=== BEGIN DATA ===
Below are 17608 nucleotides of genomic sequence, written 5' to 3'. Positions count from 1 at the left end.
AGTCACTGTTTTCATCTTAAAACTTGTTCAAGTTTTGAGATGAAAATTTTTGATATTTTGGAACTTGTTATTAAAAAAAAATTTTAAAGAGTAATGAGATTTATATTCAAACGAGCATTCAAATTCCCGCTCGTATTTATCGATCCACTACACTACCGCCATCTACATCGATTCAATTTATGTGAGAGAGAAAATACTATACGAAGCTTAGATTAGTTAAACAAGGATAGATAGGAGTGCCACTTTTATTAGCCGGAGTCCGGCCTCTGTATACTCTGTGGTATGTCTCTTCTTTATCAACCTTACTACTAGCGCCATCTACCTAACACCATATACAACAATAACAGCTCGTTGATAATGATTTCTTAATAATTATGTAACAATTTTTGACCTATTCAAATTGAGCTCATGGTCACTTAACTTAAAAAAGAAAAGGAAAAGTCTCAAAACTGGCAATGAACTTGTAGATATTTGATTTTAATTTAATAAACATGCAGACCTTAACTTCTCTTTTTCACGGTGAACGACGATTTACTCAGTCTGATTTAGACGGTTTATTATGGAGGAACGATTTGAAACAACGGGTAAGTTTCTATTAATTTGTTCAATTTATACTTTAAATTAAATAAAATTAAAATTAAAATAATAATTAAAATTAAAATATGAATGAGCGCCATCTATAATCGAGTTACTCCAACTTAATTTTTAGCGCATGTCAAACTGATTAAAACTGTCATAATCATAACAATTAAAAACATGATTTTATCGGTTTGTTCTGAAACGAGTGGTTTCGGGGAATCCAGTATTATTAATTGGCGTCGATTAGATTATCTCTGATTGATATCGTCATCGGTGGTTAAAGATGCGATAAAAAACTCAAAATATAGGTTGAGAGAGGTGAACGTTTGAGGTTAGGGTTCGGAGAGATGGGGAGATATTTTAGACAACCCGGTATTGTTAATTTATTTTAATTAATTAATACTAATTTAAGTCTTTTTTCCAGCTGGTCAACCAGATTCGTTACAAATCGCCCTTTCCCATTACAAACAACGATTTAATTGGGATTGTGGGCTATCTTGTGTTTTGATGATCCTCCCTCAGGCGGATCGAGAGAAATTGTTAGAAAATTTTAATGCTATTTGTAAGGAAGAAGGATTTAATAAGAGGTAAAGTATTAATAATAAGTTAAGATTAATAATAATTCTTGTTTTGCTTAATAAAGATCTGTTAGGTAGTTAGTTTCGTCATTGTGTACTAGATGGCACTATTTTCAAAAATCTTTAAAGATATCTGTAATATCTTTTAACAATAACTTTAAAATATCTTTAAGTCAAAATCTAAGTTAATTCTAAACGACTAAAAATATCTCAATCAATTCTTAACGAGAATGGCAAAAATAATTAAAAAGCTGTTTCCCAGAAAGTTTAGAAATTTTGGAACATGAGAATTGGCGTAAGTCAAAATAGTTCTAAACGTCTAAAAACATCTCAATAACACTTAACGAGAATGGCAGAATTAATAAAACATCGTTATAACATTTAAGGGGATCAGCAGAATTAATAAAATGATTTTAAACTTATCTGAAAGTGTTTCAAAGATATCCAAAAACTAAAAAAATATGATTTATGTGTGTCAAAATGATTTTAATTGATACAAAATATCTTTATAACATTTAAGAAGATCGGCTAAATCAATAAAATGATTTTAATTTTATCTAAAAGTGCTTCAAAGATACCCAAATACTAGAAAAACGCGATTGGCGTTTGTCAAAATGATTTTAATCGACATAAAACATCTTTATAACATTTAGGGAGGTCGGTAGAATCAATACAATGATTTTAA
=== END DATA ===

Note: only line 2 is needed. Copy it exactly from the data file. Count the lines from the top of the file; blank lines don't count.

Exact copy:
AGTCACTGTTTTCATCTTAAAACTTGTTCAAGTTTTGAGATGAAAATTTTTGATATTTTGGAACTTGTTATTAAAAAAAAATTTTAAAGAGTAATGAGATTTATATTCAAACGAGCATTCAAATTCCCGCTCGTATTTATCGATCCACTACACTACCGCCATCTACATCGATTCAATTTATGTGAGAGAGAAAATACTATACGAAGCTTAGATTAGTTAAACAAGGATAGATAGGAGTGCCACTTTTATTAGCCGGAGTCCGGCCTCTGTATACTCTGTGGTATGTCTCTTCTTTATCAACCTTACTACTAGCGCCATCTACCTAACACCATATACAACAATAACAGCTCGTTGATAATGATTTCTTAATAATTATGTAACAATTTTTGACCTATTCAAATTGAGCTCATGGTCACTTAACTTAAAAAAGAAAAGGAAAAGTCTCAAAACTGGCAATGAACTTGTAGATATTTGATTTTAATTTAATAAACATGCAGACCTTAACTTCTCTTTTTCACGGTGAACGACGATTTACTCAGTCTGATTTAGACGGTTTATTATGGAGGAACGATTTGAAACAACGGGTAAGTTTCTATTAATTTGTTCAATTTATACTTTAAATTAAATAAAATTAAAATTAAAATAATAATTAAAATTAAAATATGAATGAGCGCCATCTATAATCGAGTTACTCCAACTTAATTTTTAGCGCATGTCAAACTGATTAAAACTGTCATAATCATAACAATTAAAAACATGATTTTATCGGTTTGTTCTGAAACGAGTGGTTTCGGGGAATCCAGTATTATTAATTGGCGTCGATTAGATTATCTCTGATTGATATCGTCATCGGTGGTTAAAGATGCGATAAAAAACTCAAAATATAGGTTGAGAGAGGTGAACGTTTGAGGTTAGGGTTCGGAGAGATGGGGAGATATTTTAGACAACCCGGTATTGTTAATTTATTTTAATTAATTAATACTAATTTAAGTCTTTTTTCCAGCTGGTCAACCAGATTCGTTACAAATCGCCCTTTCCCATTACAAACAACGATTTAATTGGGATTGTGGGCTATCTTGTGTTTTGATGATCCTCCCTCAGGCGGATCGAGAGAAATTGTTAGAAAATTTTAATGCTATTTGTAAGGAAGAAGGATTTAATAAGAGGTAAAGTATTAATAATAAGTTAAGATTAATAATAATTCTTGTTTTGCTTAATAAAGATCTGTTAGGTAGTTAGTTTCGTCATTGTGTACTAGATGGCACTATTTTCAAAAATCTTTAAAGATATCTGTAATATCTTTTAACAATAACTTTAAAATATCTTTAAGTCAAAATCTAAGTTAATTCTAAACGACTAAAAATATCTCAATCAATTCTTAACGAGAATGGCAAAAATAATTAAAAAGCTGTTTCCCAGAAAGTTTAGAAATTTTGGAACATGAGAATTGGCGTAAGTCAAAATAGTTCTAAACGTCTAAAAACATCTCAATAACACTTAACGAGAATGGCAGAATTAATAAAACATCGTTATAACATTTAAGGGGATCAGCAGAATTAATAAAATGATTTTAAACTTATCTGAAAGTGTTTCAAAGATATCCAAAAACTAAAAAAATATGATTTATGTGTGTCAAAATGATTTTAATTGATACAAAATATCTTTATAACATTTAAGAAGATCGGCTAAATCAATAAAATGATTTTAATTTTATCTAAAAGTGCTTCAAAGATACCCAAATACTAGAAAAACGCGATTGGCGTTTGTCAAAATGATTTTAATCGACATAAAACATCTTTATAACATTTAGGGAGGTCGGTAGAATCAATACAATGATTTTAA